Neuroendocrine mechanisms mediating awakening of the human gonadotropic axis in puberty

Johannes D. Veldhuis

Research output: Contribution to journalArticlepeer-review

33 Scopus citations


The hypothalamic gonadotropin-releasing hormone (GnRH) pulse generator presides over the pulsatile and feedback-regulated activities of the pituitary-gonadal axis. Awakening of synchronous activity of the GnRH neuronal ensemble in the earliest stages of puberty heralds the onset of full activation of the reproductive axis in girls and boys. Progression from prepuberty to adulthood in boys is directed by marked (30-fold) amplitude enhancement of pulsatile luteinizing hormone (LH) secretion, as assessed by an ultrasensitive immunofluorometric assay and deconvolution analysis. There is a much less apparent rise in LH secretory burst frequency (approximately 1.3-fold increase). Consequently, human puberty is an amplitude-driven neuroendocrine maturational process. However, less is known about pulsatile follicle-stimulating hormone (FSH) release in puberty. Multiple pathophysiologies that result in hypogonadotropic hypogonadism can converge on a final common mechanism of attenuated hypothalamic GnRH pulse generator output and hence reduced LH (and FSH) secretion. Disturbances may take the form of reduced GnRH pulse frequency and/or attenuated GnRH secretory burst mass. When the pathophysiology of hypogonadism originates exclusively in a failed GnRH pulse generator, then either treatment of the primary disease process where possible (e.g., by refeeding in starvation, improved metabolic control in diabetes mellitus, dopamine agonist treatment in hyperprolactinemia, etc.) and/or treatment with pulsatile GnRH (e.g., in Kallmann's syndrome, isolated hypothalamic lesions, etc.) can provide relevant therapeutic options in children and adults.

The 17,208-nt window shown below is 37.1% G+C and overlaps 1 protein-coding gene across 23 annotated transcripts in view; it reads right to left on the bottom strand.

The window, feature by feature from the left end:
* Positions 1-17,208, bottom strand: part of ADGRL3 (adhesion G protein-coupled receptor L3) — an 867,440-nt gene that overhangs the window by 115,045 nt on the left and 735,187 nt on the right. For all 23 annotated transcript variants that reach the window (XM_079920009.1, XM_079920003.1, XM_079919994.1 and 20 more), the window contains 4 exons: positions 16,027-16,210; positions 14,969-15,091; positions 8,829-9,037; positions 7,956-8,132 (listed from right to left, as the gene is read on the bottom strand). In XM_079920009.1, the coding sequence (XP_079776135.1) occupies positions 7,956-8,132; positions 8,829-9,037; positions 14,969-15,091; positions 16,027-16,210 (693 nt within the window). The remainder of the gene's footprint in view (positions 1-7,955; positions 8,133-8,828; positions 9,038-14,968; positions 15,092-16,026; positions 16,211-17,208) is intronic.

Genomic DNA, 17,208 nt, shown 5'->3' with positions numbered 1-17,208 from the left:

Original languageEnglish (US)
Pages (from-to)304-317
Number of pages14
JournalPediatric Nephrology
Issue number3
StatePublished - Jun 1996


  • Gonadotropin
  • Growth
  • Pituitary
  • Puberty
  • Reproduction

ASJC Scopus subject areas

  • Pediatrics, Perinatology, and Child Health
  • Nephrology


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